First there was an opportunity......then there was a betrayal. Twenty years have gone by. Much has changed but just as much remains the same. Mark Renton (Ewan McGregor) returns to the only place he can ever call home. They are waiting for him: Spud (Ewen Bremner), Sick Boy (Jonny Lee Miller), and Begbie (Robert Carlyle). Other old friends are waiting too: sorrow, loss, joy, vengeance, hatred, friendship, love, longing, fear, regret, diamorphine, self-destruction and mortal danger, they are all lined up to welcome him, ready to join the dance. Written by
Sony Pictures Entertainment
Simon's flat is located in Salamander Street in Leith, there is an iconic corner bar opposite called the Pond. Spud's job interview from the first film happened in the factory one street up. See more »
While riding across the Forth Road bridge towards Fife, the Queensferry Crossing bridge can be seen out the left side of the window, this means that they are in fact heading in the other direction, towards Edinburgh. See more »
Choose life. Choose Facebook, Twitter, Instagram and hope that someone, somewhere cares. Choose looking up old flames, wishing you'd done it all differently. And choose watching history repeat itself. Choose your future. Choose reality TV, slut shaming, revenge porn. Choose a zero-hour contract, a two hour journey to work. And choose the same for your kids, only worse, and smother the pain with an unknown dose of an unknown drug made in somebody's kitchen. And then... take a deep breath. You're...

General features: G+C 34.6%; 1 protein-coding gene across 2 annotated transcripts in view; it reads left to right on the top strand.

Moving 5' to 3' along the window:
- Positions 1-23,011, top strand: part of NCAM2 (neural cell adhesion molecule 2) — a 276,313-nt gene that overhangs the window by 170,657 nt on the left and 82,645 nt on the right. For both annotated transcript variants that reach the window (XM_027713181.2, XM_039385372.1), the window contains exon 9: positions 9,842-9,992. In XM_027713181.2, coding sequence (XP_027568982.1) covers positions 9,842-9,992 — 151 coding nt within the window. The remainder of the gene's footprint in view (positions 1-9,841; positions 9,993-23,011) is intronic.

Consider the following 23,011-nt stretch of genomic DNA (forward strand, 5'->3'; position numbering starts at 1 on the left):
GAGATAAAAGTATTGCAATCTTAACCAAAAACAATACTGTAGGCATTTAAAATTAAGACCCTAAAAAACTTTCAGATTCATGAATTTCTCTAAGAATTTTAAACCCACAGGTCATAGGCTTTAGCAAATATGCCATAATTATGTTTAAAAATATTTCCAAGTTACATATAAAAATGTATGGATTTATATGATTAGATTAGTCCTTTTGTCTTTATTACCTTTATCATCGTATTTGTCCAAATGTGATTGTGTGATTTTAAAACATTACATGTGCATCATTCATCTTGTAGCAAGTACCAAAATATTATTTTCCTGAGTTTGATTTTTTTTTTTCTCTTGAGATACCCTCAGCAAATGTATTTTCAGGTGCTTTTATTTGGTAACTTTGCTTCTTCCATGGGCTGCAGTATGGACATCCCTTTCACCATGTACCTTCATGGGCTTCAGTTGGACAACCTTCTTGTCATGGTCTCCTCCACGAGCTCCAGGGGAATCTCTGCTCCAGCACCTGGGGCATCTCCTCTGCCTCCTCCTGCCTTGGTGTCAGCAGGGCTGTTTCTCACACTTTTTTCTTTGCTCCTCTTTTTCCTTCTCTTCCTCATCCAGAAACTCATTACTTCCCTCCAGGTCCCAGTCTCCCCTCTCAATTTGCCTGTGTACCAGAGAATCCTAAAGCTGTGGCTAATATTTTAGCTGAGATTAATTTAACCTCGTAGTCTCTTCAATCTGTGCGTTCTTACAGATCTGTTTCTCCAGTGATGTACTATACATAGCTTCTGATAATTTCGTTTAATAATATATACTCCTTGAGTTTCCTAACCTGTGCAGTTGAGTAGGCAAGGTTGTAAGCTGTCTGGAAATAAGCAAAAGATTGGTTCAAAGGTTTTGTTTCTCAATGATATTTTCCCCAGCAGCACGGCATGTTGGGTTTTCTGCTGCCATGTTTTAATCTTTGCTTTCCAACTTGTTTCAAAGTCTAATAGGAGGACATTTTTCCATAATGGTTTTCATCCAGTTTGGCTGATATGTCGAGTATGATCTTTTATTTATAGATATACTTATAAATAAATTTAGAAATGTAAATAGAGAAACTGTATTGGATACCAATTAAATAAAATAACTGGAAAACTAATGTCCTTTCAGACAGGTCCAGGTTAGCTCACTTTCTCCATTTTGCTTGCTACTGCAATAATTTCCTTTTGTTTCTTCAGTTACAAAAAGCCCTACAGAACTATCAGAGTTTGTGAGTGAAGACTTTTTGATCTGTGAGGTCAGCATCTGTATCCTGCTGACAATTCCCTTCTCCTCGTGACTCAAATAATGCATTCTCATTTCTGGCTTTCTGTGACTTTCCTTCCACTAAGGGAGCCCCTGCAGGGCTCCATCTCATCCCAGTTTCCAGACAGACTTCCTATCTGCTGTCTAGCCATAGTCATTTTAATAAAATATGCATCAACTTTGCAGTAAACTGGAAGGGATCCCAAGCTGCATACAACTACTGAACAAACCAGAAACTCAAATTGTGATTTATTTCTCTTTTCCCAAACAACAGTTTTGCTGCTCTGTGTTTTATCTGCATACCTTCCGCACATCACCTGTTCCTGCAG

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20 years after Renton stole the drugs money from his friends, he returns to Scotland to repay them and see what's become of them. Spud, Sick Boy and Begbie aren't too pleased to see him though, but nostalgia overcomes them all. The story isn't particularly special, but the theme of losing touch and lack of lifetime achievement is driven home with real power and emotion, with a lot more depressing humour than I expected.
The characters are where the beauty is, from Renton's everyman, Spud's innocence, Sick Boy's laddish attitude or Begbie's crudeness. Seeing them back together is a beautiful thing, their chemistry is magnificent and their performances are undeniably good.
T2 was never going to be as iconic as its predecessor. But there's enough heartwarming reference to the first movie to bring a nostalgic smile, but not too much to feel like recycling. The problem for me is that now Boyle is a proper filmmaker, it's lost its independent tone and touch - it feels more studio produced and less organic.
The gang clearly loved being back together, and that's enough to celebrate - even if T2 lacks the unique spark of its original.
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